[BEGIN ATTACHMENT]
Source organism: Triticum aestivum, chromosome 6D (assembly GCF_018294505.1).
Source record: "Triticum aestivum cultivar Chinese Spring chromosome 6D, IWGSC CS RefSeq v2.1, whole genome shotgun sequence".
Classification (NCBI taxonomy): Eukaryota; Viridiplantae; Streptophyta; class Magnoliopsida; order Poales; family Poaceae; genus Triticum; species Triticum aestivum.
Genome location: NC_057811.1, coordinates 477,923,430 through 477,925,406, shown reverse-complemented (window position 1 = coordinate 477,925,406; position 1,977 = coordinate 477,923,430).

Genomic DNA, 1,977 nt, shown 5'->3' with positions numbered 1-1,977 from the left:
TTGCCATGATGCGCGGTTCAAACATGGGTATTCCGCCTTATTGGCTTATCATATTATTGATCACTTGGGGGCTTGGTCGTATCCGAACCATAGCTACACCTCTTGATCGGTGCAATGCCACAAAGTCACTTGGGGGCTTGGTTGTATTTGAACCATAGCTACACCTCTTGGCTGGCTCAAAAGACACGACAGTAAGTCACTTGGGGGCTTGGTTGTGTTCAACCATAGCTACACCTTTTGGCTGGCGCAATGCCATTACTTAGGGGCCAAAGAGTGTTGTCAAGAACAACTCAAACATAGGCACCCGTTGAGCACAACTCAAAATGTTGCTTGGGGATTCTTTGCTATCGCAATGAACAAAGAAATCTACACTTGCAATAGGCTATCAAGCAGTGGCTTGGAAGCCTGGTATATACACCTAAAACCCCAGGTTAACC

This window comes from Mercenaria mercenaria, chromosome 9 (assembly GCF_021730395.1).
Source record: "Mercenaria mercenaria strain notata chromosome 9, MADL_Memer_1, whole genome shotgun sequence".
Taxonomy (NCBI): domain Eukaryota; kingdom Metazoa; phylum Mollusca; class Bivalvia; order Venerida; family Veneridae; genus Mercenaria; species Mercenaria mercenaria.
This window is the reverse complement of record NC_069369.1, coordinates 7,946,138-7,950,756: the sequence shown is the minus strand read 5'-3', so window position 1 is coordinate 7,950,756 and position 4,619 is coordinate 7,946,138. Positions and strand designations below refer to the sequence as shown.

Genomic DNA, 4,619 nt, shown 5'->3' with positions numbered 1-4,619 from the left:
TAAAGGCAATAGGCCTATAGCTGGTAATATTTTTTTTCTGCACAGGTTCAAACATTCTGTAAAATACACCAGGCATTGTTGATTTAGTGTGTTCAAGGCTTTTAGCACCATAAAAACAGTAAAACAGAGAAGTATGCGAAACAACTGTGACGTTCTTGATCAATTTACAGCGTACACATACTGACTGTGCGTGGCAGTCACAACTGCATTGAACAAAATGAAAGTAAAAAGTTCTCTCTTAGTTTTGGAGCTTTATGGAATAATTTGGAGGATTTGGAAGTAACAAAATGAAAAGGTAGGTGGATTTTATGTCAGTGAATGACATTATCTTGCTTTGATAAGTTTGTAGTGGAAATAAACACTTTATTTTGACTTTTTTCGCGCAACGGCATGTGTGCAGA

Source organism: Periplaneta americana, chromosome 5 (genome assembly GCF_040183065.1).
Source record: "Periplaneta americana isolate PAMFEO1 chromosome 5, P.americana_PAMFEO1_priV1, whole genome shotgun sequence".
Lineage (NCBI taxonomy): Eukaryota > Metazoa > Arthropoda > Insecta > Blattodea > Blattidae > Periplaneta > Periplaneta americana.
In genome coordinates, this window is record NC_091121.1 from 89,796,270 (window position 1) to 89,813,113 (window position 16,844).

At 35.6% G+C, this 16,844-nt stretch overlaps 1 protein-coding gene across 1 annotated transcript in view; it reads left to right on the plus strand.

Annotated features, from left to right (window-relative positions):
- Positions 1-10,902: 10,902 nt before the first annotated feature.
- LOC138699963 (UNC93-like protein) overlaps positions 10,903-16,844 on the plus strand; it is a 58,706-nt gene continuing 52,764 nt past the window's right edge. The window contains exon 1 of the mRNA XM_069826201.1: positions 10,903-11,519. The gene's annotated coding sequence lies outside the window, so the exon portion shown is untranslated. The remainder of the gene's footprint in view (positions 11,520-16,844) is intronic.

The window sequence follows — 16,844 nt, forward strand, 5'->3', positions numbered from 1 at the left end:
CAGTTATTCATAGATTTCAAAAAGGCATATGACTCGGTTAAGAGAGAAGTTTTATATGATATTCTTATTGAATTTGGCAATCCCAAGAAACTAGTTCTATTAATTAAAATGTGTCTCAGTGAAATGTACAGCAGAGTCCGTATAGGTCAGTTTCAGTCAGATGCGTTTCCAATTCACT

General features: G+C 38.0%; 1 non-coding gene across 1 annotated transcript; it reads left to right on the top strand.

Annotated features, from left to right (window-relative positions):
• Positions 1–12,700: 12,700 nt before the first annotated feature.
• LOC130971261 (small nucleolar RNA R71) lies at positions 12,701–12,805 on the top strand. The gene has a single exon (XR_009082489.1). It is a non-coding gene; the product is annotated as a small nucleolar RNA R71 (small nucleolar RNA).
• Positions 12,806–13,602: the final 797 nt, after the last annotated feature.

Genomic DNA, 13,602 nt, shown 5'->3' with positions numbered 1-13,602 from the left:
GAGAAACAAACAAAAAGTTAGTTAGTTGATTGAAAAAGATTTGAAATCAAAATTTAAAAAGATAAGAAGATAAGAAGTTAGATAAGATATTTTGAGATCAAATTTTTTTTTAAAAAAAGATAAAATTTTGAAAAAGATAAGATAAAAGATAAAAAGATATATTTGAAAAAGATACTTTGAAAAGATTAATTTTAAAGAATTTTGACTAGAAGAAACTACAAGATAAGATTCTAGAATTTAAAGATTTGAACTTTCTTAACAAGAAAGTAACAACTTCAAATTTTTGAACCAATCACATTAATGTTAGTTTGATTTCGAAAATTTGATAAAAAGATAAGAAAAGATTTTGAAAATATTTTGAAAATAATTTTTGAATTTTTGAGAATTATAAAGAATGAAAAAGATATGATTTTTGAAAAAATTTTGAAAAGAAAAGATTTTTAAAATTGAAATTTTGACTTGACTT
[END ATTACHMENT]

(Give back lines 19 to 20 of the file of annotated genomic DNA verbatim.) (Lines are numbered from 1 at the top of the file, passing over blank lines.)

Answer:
- Positions 1-10,902: 10,902 nt before the first annotated feature.
- LOC138699963 (UNC93-like protein) overlaps positions 10,903-16,844 on the plus strand; it is a 58,706-nt gene continuing 52,764 nt past the window's right edge. The window contains exon 1 of the mRNA XM_069826201.1: positions 10,903-11,519. The gene's annotated coding sequence lies outside the window, so the exon portion shown is untranslated. The remainder of the gene's footprint in view (positions 11,520-16,844) is intronic.